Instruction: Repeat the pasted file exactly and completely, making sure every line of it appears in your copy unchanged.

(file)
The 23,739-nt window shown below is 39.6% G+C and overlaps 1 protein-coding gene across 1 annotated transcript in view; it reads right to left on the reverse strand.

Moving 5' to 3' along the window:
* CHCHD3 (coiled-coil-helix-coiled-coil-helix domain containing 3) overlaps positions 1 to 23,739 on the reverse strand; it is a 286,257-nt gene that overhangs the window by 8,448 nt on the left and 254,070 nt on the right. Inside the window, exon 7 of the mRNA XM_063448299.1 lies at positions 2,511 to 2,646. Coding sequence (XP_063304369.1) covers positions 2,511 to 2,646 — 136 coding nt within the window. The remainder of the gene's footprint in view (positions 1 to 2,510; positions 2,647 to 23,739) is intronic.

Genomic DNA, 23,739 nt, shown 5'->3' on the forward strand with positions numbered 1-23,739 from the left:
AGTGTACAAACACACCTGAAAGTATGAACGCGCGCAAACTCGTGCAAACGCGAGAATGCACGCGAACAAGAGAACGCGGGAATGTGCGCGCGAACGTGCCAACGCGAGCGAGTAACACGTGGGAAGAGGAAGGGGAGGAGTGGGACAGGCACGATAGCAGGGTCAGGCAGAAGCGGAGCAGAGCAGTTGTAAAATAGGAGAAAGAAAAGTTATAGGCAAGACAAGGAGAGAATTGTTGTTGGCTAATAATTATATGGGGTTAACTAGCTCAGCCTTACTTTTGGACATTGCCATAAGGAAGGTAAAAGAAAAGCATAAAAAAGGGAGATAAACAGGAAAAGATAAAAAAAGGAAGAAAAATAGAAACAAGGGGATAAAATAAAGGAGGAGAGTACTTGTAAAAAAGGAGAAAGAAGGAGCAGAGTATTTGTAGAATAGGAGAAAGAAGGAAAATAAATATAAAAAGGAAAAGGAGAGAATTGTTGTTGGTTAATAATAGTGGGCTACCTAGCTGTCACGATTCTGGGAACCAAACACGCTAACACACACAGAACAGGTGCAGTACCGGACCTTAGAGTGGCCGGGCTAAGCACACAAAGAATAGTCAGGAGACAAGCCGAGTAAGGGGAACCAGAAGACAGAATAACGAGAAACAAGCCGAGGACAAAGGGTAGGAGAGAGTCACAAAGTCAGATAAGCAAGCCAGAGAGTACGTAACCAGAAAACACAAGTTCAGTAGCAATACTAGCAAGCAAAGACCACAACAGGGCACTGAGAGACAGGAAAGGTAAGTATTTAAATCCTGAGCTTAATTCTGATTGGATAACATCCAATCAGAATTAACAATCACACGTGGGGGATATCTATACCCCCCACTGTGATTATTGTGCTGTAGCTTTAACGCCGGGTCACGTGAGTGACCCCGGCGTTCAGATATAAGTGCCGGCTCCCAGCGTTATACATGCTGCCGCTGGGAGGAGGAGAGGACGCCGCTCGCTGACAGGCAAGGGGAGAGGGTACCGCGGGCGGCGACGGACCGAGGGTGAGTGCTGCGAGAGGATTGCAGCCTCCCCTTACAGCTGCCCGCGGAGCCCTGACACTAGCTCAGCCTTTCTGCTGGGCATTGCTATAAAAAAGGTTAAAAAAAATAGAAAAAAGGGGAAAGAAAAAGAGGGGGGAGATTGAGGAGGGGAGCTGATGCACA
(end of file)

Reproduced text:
The 23,739-nt window shown below is 39.6% G+C and overlaps 1 protein-coding gene across 1 annotated transcript in view; it reads right to left on the reverse strand.

Moving 5' to 3' along the window:
* CHCHD3 (coiled-coil-helix-coiled-coil-helix domain containing 3) overlaps positions 1 to 23,739 on the reverse strand; it is a 286,257-nt gene that overhangs the window by 8,448 nt on the left and 254,070 nt on the right. Inside the window, exon 7 of the mRNA XM_063448299.1 lies at positions 2,511 to 2,646. Coding sequence (XP_063304369.1) covers positions 2,511 to 2,646 — 136 coding nt within the window. The remainder of the gene's footprint in view (positions 1 to 2,510; positions 2,647 to 23,739) is intronic.

Genomic DNA, 23,739 nt, shown 5'->3' on the forward strand with positions numbered 1-23,739 from the left:
AGTGTACAAACACACCTGAAAGTATGAACGCGCGCAAACTCGTGCAAACGCGAGAATGCACGCGAACAAGAGAACGCGGGAATGTGCGCGCGAACGTGCCAACGCGAGCGAGTAACACGTGGGAAGAGGAAGGGGAGGAGTGGGACAGGCACGATAGCAGGGTCAGGCAGAAGCGGAGCAGAGCAGTTGTAAAATAGGAGAAAGAAAAGTTATAGGCAAGACAAGGAGAGAATTGTTGTTGGCTAATAATTATATGGGGTTAACTAGCTCAGCCTTACTTTTGGACATTGCCATAAGGAAGGTAAAAGAAAAGCATAAAAAAGGGAGATAAACAGGAAAAGATAAAAAAAGGAAGAAAAATAGAAACAAGGGGATAAAATAAAGGAGGAGAGTACTTGTAAAAAAGGAGAAAGAAGGAGCAGAGTATTTGTAGAATAGGAGAAAGAAGGAAAATAAATATAAAAAGGAAAAGGAGAGAATTGTTGTTGGTTAATAATAGTGGGCTACCTAGCTGTCACGATTCTGGGAACCAAACACGCTAACACACACAGAACAGGTGCAGTACCGGACCTTAGAGTGGCCGGGCTAAGCACACAAAGAATAGTCAGGAGACAAGCCGAGTAAGGGGAACCAGAAGACAGAATAACGAGAAACAAGCCGAGGACAAAGGGTAGGAGAGAGTCACAAAGTCAGATAAGCAAGCCAGAGAGTACGTAACCAGAAAACACAAGTTCAGTAGCAATACTAGCAAGCAAAGACCACAACAGGGCACTGAGAGACAGGAAAGGTAAGTATTTAAATCCTGAGCTTAATTCTGATTGGATAACATCCAATCAGAATTAACAATCACACGTGGGGGATATCTATACCCCCCACTGTGATTATTGTGCTGTAGCTTTAACGCCGGGTCACGTGAGTGACCCCGGCGTTCAGATATAAGTGCCGGCTCCCAGCGTTATACATGCTGCCGCTGGGAGGAGGAGAGGACGCCGCTCGCTGACAGGCAAGGGGAGAGGGTACCGCGGGCGGCGACGGACCGAGGGTGAGTGCTGCGAGAGGATTGCAGCCTCCCCTTACAGCTGCCCGCGGAGCCCTGACACTAGCTCAGCCTTTCTGCTGGGCATTGCTATAAAAAAGGTTAAAAAAAATAGAAAAAAGGGGAAAGAAAAAGAGGGGGGAGATTGAGGAGGGGAGCTGATGCACA